No; Leah wrote about how others might feel and about her own questions surrounding death
Julia mentions that one of the reasons why she wanted to participate in the writing program was because even though death is talked about often in the media, you donít usually hear the reaction from teens because teens hide their feelings about it. Do you agree? Why or why not? What other reasons would keep the media from focusing on teen reactions to death?
Explore poetry and/or song lyrics relating to death and dying. Ask students to read aloud various selections and conduct a brief discussion on the writerís intent and their own reactions. Students will then write a poem themselves. Share as a class or compile into a book.
Suggested poems include:
"Funeral Blues" by W.H. Auden
Stop all the clocks, cut off the telephone,
Prevent the dog from barking with a juicy bone,
Silence the pianos and with muffled drum
Bring out the coffin, let the mourners come.
Let aeroplanes circle moaning overhead
Scribbling on the sky the message He Is Dead,
Put crêpe bows round the white necks of the public
Let the traffic policemen wear black cotton gloves.
He was my North, my South, my East and West,
My working week and my Sunday rest,
My noon, my midnight, my talk, my song;
I thought that love would last for ever: I was wrong.
The stars are not wanted now: put out every one;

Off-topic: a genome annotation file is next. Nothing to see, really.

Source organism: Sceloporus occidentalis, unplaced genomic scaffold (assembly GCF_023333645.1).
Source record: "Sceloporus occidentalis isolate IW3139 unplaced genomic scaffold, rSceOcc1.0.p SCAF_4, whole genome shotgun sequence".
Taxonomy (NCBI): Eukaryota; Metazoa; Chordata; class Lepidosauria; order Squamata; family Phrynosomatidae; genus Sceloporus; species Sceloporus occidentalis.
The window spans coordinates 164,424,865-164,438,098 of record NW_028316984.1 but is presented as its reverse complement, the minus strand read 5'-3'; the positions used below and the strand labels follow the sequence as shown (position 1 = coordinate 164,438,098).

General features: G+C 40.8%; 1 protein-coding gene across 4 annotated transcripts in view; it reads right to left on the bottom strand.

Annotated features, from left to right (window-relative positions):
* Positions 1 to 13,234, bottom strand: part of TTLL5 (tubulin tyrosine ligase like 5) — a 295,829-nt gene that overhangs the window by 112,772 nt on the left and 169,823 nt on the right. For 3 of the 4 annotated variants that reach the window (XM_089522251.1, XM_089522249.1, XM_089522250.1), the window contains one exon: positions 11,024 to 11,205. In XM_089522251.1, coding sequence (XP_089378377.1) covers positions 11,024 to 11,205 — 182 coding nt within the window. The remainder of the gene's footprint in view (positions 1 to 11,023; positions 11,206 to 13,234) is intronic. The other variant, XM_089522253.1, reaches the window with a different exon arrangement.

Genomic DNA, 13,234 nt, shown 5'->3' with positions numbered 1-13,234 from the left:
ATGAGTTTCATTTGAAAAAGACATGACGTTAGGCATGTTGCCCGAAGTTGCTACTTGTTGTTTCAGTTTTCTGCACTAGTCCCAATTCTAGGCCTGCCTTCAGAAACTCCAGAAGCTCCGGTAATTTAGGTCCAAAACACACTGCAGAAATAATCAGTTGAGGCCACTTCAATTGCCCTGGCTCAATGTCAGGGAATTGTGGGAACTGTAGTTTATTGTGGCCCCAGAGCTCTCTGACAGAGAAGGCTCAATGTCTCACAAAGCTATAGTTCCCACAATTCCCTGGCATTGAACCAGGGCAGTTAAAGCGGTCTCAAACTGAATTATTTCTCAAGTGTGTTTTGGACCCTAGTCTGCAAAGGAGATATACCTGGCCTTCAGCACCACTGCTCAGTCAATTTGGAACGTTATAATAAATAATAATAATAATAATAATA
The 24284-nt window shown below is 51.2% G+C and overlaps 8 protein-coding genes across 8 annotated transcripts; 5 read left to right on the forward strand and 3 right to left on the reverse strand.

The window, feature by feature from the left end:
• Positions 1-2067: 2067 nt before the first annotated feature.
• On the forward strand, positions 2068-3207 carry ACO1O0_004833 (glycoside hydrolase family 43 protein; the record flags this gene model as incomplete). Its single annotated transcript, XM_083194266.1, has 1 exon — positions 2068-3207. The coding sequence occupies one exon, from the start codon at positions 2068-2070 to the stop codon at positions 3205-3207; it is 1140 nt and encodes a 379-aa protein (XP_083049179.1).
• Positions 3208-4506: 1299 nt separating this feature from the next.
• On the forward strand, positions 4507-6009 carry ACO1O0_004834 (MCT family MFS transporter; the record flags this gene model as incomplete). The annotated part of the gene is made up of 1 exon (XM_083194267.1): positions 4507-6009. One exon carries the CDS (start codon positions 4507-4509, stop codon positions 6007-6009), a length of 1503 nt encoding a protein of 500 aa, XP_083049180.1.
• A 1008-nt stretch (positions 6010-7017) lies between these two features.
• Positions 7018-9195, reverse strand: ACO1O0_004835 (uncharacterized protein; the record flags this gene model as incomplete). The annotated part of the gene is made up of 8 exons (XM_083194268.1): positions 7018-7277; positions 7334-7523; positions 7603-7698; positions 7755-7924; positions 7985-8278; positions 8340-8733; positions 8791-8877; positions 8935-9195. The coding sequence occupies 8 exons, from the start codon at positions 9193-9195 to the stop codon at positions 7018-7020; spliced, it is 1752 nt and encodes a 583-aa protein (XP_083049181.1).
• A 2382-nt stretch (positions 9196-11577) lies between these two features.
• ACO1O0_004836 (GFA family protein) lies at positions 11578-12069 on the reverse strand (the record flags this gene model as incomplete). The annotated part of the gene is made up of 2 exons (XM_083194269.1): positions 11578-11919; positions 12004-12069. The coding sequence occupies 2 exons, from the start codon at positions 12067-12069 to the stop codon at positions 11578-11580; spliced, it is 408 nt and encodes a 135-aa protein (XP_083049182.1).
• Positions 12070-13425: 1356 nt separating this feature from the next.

Pack up the moon and dismantle the sun;
Pour away the ocean and sweep up the wood.
For nothing now can ever come to any good.
I got out of bed
on two strong legs.
It might have been
otherwise. I ate
milk, ripe, flawless
peach. It might
have been otherwise.
I took the dog uphill
to the birch wood.
All morning I did
the work I love.
At noon I lay down
with my mate. It might
have been otherwise.
We ate dinner together
at a table with silver
candlesticks. It might
have been otherwise.
I slept in a bed
in a room with paintings
on the walls, and
planned another day
just like this day.
But one day, I know,
it will be otherwise.
Reynold and Michael took photographs of RIP murals in their neighborhood. How did the project help them explore how they feel about death?
itís easy to see the murals without thinking about them; by taking photographs and discussing them, it was easier for the participants to really pay attention to what the mural represents